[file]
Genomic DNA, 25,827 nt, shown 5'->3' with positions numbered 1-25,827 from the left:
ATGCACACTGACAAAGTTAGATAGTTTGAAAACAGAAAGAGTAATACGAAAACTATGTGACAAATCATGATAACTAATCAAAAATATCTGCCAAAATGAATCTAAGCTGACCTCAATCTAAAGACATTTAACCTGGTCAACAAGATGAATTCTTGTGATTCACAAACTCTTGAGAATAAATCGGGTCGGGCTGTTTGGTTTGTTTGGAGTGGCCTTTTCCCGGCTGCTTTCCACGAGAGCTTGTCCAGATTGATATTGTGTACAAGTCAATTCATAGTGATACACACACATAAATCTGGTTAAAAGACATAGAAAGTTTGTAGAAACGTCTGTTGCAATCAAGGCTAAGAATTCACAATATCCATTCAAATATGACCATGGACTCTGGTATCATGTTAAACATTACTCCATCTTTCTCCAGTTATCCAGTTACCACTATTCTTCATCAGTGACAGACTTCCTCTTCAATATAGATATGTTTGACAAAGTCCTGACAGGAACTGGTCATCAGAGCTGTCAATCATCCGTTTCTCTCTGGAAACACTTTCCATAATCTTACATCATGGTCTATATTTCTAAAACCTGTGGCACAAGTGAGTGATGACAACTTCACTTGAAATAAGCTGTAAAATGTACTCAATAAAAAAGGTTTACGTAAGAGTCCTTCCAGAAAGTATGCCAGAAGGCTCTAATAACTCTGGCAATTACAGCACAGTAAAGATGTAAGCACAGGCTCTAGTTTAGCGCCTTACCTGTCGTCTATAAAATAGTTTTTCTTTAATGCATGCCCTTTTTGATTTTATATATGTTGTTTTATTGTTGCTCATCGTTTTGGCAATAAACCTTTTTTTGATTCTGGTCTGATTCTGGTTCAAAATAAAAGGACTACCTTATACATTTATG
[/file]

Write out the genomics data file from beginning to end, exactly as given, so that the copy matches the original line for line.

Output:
Genomic DNA, 25,827 nt, shown 5'->3' with positions numbered 1-25,827 from the left:
ATGCACACTGACAAAGTTAGATAGTTTGAAAACAGAAAGAGTAATACGAAAACTATGTGACAAATCATGATAACTAATCAAAAATATCTGCCAAAATGAATCTAAGCTGACCTCAATCTAAAGACATTTAACCTGGTCAACAAGATGAATTCTTGTGATTCACAAACTCTTGAGAATAAATCGGGTCGGGCTGTTTGGTTTGTTTGGAGTGGCCTTTTCCCGGCTGCTTTCCACGAGAGCTTGTCCAGATTGATATTGTGTACAAGTCAATTCATAGTGATACACACACATAAATCTGGTTAAAAGACATAGAAAGTTTGTAGAAACGTCTGTTGCAATCAAGGCTAAGAATTCACAATATCCATTCAAATATGACCATGGACTCTGGTATCATGTTAAACATTACTCCATCTTTCTCCAGTTATCCAGTTACCACTATTCTTCATCAGTGACAGACTTCCTCTTCAATATAGATATGTTTGACAAAGTCCTGACAGGAACTGGTCATCAGAGCTGTCAATCATCCGTTTCTCTCTGGAAACACTTTCCATAATCTTACATCATGGTCTATATTTCTAAAACCTGTGGCACAAGTGAGTGATGACAACTTCACTTGAAATAAGCTGTAAAATGTACTCAATAAAAAAGGTTTACGTAAGAGTCCTTCCAGAAAGTATGCCAGAAGGCTCTAATAACTCTGGCAATTACAGCACAGTAAAGATGTAAGCACAGGCTCTAGTTTAGCGCCTTACCTGTCGTCTATAAAATAGTTTTTCTTTAATGCATGCCCTTTTTGATTTTATATATGTTGTTTTATTGTTGCTCATCGTTTTGGCAATAAACCTTTTTTTGATTCTGGTCTGATTCTGGTTCAAAATAAAAGGACTACCTTATACATTTATG